A good example of something precise is Surf Ghana as a collective doing what they do with promoting the culture of skate and surf on the Gold coast. Surf Ghana is a collective of creative youth based in Ghana united by their passion of skateboarding and ever since their origin 3 years ago they have been on a goodwill mission to teach youths in the country and beyond with their Skate Tour Gh program. The deal is to teach the Youth a new outlook on life to further broaden their perspective of what living really is about. In this issue, I wrote about the collective and specifically about why the world should know about the work they do in promoting the democratization of board sports in Ghana.
Images and more images, all of them stand for something important in today’s society, be it a catfish in a bowl, men smoking hemp, school children visiting the Nigeria war museum in Umuahia, a boy eating in a shanty restaurant, a man brushing his teeth half naked in a bathroom or a fisherman in a sea of plastic waste floating all around and putting a smear on the beauty that is Nigeria. If nothing stands, the picture of a biker cruising on the bridge at Itobe, a town within the left bank of the Niger River does. Without much emphasis on the biker himself, behind him rests silhouettes of mountains and mangrove trees woven together, the vast Niger River and tiny traces of towns and fishermen in the water. The colour is subtle and the look on the riders face is focused on the journey ahead of him. More images depict daily society, exploring topics like plastic recycling, water scarcity, fabric and fashion, modes of transportation and religion.
Moving on, Zimbabwe as a country has been in turmoil since the stepping down of President Mugabe, there have been bomb blasts, unrests and other social situations. But since the beginning of time in Zimbabwe and other places in the world women are oppressed, something Cathrine Chidawanyika is fiercely against. Luckily, she is always in the mood to write a poem and most times they are about social justice. She is an unapologetic feminist based in Harare and her poem “Cycles” which features on page 30 of the magazine is human in every way. It discusses the pull of the past, the burden of the present and how both are always in close relation and necessary to what happens in the near future.
For this issue, she wrote two poems, the other one is titled: “What of the celebrations?” and making a purchase of the book online is the only way to find out.
When I reached out to contributors for the project I gave them freedom of choice to create as they pleased! As great minds, it was not a surprise that they all came out with ideologies that melted together to forge something unique and whole. Looking through it is obvious the Journal is about how we are a product of inspirations from our environment and from us, it is about being honest about the way we act in our own environments, our living conditions, the surprise and beauty of our existence in a social background where most things are being hidden from public eyes.
It is random that an illustrator features in the magazine but is it, really? We have always contemplated on how visual art can be viewed through a more literary perspective and some of Eleni Anastassiou work relates to poetry.
Poetry, as I often like to describe it, is like a whirlwind that wraps around you for a moment and then leaves quickly if you do not take the cue and write down the feeling. Such is the art of Eleni Anastassiou and the process of it is poetic. Featured in the magazine are lines, colours and portraits that she made while being on a summer vacation in Ghana with her friends from Amsterdam. She is an art student and part-time philosopher, photographer, filmmaker, illustrator and sometimes poet.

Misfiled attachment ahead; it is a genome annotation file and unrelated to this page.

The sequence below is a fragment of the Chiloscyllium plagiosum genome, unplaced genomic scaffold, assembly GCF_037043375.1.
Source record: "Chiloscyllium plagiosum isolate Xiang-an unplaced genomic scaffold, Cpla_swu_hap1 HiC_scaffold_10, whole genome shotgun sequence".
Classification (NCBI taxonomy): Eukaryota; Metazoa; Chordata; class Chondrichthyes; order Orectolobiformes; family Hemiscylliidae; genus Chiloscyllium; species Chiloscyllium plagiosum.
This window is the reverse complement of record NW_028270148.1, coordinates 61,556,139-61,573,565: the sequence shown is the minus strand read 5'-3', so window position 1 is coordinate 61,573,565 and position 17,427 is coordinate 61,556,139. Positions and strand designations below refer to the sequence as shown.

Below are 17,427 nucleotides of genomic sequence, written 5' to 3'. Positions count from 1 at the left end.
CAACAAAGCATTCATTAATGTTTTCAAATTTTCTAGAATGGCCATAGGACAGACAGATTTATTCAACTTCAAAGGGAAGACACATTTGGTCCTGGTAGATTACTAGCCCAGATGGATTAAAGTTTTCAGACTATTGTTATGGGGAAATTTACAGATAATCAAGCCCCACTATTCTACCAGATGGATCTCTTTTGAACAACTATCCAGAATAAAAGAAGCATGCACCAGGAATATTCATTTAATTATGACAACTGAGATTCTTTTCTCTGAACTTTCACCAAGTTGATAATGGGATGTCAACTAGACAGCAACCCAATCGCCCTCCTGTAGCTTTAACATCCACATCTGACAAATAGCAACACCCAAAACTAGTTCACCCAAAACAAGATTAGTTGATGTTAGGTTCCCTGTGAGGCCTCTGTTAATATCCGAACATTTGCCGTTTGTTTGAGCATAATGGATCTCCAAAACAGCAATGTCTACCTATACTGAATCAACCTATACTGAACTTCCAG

One day after returning from documenting Balogun market, Lagos Island I found that in one of the frames I had captured a man with two ears, I was surprised, I wanted to share but withheld. Photography is a secret. Another image used in this magazine is that of dead snake seen on my way home in Owerri. These images required close observation and Anthony Madukwe is a genius at observation. Only he could have come up with a story like “Barefoot Reminders of Death.”
The story delves into the life of a Nigerian couple and the problems that plagued their hasty marriage engineered by worldly possessions and societal pressure. In the story, the voice listens to the husband, a dying man, whinge about his predicament while on his hospital bed. With his story, Anthony further went on to explain the conditions in which men and women alike, who rush into marriages without being in love find themselves in, and the damages it does to their mental and physical health.
It is known that the hood is a breeding ground and besides the breeding, there are other diseases like domestic violence, sexually transmitted diseases and the lingering chemical stench of urine, shit and death. The story found a way to personify death as a man who moves from place to place, leaving footprints in the sand and a morbid stench in the air.
Barefoot reminders of death was specifically placed at the end of the magazine because just like Nigerians at malls, it finished the job of looking inwards and capturing the miserable lives of Nigerians in the ghetto, the dull living conditions as permitted by the economies of scale and how all of these affects their personal lives, marriages and child upbringing. Anthony Madukwe was observant and patient with his in-depth look into the humdrum life and times of his character who is plagued with an incurable disease caused by his beliefs. Also, the force of the story makes it a better way to end a book.
Anthony Madukwe is a Lawyer based and writer based in Nigeria. His work has been featured in Kalahari Review and Dwarts. It is also important to point out that he won The Random Thoughts Prize in creative fiction in 2017 with his story “Stained Asphalt” and then went on to win the Afreada Valentine’s day prize with his story “Safiya’s eyes”. He has ever since then won our hearts with his style of writing.